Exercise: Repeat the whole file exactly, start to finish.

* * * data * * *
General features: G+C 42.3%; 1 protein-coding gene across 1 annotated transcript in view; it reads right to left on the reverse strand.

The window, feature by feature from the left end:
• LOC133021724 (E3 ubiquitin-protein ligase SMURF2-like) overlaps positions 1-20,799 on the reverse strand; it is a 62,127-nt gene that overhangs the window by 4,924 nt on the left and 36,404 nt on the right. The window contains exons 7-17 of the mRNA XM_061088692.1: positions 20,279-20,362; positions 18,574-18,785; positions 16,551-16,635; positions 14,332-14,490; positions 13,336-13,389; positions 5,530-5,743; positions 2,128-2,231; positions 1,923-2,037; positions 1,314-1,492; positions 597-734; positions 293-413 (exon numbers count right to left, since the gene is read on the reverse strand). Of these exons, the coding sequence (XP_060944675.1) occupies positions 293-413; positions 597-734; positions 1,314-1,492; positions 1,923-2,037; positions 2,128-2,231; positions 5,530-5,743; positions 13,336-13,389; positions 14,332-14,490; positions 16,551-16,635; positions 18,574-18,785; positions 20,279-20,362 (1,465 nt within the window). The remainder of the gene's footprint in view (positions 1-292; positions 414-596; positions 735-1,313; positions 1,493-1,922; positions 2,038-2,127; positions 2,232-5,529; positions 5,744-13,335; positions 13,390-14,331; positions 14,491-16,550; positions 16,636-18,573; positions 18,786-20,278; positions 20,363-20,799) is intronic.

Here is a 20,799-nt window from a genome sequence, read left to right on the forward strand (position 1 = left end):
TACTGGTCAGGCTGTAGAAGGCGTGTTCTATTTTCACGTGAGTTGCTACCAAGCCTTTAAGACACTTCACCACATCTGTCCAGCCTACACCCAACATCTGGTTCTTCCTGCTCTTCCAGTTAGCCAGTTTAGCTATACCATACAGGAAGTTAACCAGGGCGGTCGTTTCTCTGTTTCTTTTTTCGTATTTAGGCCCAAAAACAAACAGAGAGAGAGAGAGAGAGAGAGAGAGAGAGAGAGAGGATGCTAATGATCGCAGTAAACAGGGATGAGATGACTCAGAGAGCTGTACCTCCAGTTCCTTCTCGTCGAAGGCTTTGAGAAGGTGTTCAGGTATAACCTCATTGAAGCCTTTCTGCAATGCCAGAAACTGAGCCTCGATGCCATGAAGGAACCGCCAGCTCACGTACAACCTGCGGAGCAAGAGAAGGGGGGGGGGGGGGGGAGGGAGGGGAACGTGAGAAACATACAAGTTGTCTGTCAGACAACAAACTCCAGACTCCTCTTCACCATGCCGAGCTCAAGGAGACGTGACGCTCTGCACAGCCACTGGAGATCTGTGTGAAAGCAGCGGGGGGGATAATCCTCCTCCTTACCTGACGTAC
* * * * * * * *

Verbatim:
General features: G+C 42.3%; 1 protein-coding gene across 1 annotated transcript in view; it reads right to left on the reverse strand.

The window, feature by feature from the left end:
• LOC133021724 (E3 ubiquitin-protein ligase SMURF2-like) overlaps positions 1-20,799 on the reverse strand; it is a 62,127-nt gene that overhangs the window by 4,924 nt on the left and 36,404 nt on the right. The window contains exons 7-17 of the mRNA XM_061088692.1: positions 20,279-20,362; positions 18,574-18,785; positions 16,551-16,635; positions 14,332-14,490; positions 13,336-13,389; positions 5,530-5,743; positions 2,128-2,231; positions 1,923-2,037; positions 1,314-1,492; positions 597-734; positions 293-413 (exon numbers count right to left, since the gene is read on the reverse strand). Of these exons, the coding sequence (XP_060944675.1) occupies positions 293-413; positions 597-734; positions 1,314-1,492; positions 1,923-2,037; positions 2,128-2,231; positions 5,530-5,743; positions 13,336-13,389; positions 14,332-14,490; positions 16,551-16,635; positions 18,574-18,785; positions 20,279-20,362 (1,465 nt within the window). The remainder of the gene's footprint in view (positions 1-292; positions 414-596; positions 735-1,313; positions 1,493-1,922; positions 2,038-2,127; positions 2,232-5,529; positions 5,744-13,335; positions 13,390-14,331; positions 14,491-16,550; positions 16,636-18,573; positions 18,786-20,278; positions 20,363-20,799) is intronic.

Here is a 20,799-nt window from a genome sequence, read left to right on the forward strand (position 1 = left end):
TACTGGTCAGGCTGTAGAAGGCGTGTTCTATTTTCACGTGAGTTGCTACCAAGCCTTTAAGACACTTCACCACATCTGTCCAGCCTACACCCAACATCTGGTTCTTCCTGCTCTTCCAGTTAGCCAGTTTAGCTATACCATACAGGAAGTTAACCAGGGCGGTCGTTTCTCTGTTTCTTTTTTCGTATTTAGGCCCAAAAACAAACAGAGAGAGAGAGAGAGAGAGAGAGAGAGAGAGAGAGGATGCTAATGATCGCAGTAAACAGGGATGAGATGACTCAGAGAGCTGTACCTCCAGTTCCTTCTCGTCGAAGGCTTTGAGAAGGTGTTCAGGTATAACCTCATTGAAGCCTTTCTGCAATGCCAGAAACTGAGCCTCGATGCCATGAAGGAACCGCCAGCTCACGTACAACCTGCGGAGCAAGAGAAGGGGGGGGGGGGGGGGAGGGAGGGGAACGTGAGAAACATACAAGTTGTCTGTCAGACAACAAACTCCAGACTCCTCTTCACCATGCCGAGCTCAAGGAGACGTGACGCTCTGCACAGCCACTGGAGATCTGTGTGAAAGCAGCGGGGGGGATAATCCTCCTCCTTACCTGACGTAC